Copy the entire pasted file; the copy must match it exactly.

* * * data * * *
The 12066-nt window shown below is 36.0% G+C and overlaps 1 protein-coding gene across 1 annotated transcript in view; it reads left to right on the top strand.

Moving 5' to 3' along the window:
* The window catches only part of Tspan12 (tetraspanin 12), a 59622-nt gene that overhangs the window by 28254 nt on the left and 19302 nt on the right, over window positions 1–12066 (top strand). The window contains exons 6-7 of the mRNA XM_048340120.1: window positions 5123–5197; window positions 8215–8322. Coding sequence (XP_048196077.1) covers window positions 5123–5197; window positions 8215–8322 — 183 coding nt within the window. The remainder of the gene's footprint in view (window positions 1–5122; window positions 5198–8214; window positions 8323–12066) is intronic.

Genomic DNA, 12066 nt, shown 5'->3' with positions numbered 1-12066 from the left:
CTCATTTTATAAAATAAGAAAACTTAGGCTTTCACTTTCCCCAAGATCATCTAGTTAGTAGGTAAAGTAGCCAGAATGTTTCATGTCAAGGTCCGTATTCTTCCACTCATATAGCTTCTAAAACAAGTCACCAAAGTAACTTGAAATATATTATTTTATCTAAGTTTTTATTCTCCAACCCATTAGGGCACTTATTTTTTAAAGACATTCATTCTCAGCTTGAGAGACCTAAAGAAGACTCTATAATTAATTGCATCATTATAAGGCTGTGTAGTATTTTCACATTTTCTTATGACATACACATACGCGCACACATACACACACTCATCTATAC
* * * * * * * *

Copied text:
The 12066-nt window shown below is 36.0% G+C and overlaps 1 protein-coding gene across 1 annotated transcript in view; it reads left to right on the top strand.

Moving 5' to 3' along the window:
* The window catches only part of Tspan12 (tetraspanin 12), a 59622-nt gene that overhangs the window by 28254 nt on the left and 19302 nt on the right, over window positions 1–12066 (top strand). The window contains exons 6-7 of the mRNA XM_048340120.1: window positions 5123–5197; window positions 8215–8322. Coding sequence (XP_048196077.1) covers window positions 5123–5197; window positions 8215–8322 — 183 coding nt within the window. The remainder of the gene's footprint in view (window positions 1–5122; window positions 5198–8214; window positions 8323–12066) is intronic.

Genomic DNA, 12066 nt, shown 5'->3' with positions numbered 1-12066 from the left:
CTCATTTTATAAAATAAGAAAACTTAGGCTTTCACTTTCCCCAAGATCATCTAGTTAGTAGGTAAAGTAGCCAGAATGTTTCATGTCAAGGTCCGTATTCTTCCACTCATATAGCTTCTAAAACAAGTCACCAAAGTAACTTGAAATATATTATTTTATCTAAGTTTTTATTCTCCAACCCATTAGGGCACTTATTTTTTAAAGACATTCATTCTCAGCTTGAGAGACCTAAAGAAGACTCTATAATTAATTGCATCATTATAAGGCTGTGTAGTATTTTCACATTTTCTTATGACATACACATACGCGCACACATACACACACTCATCTATAC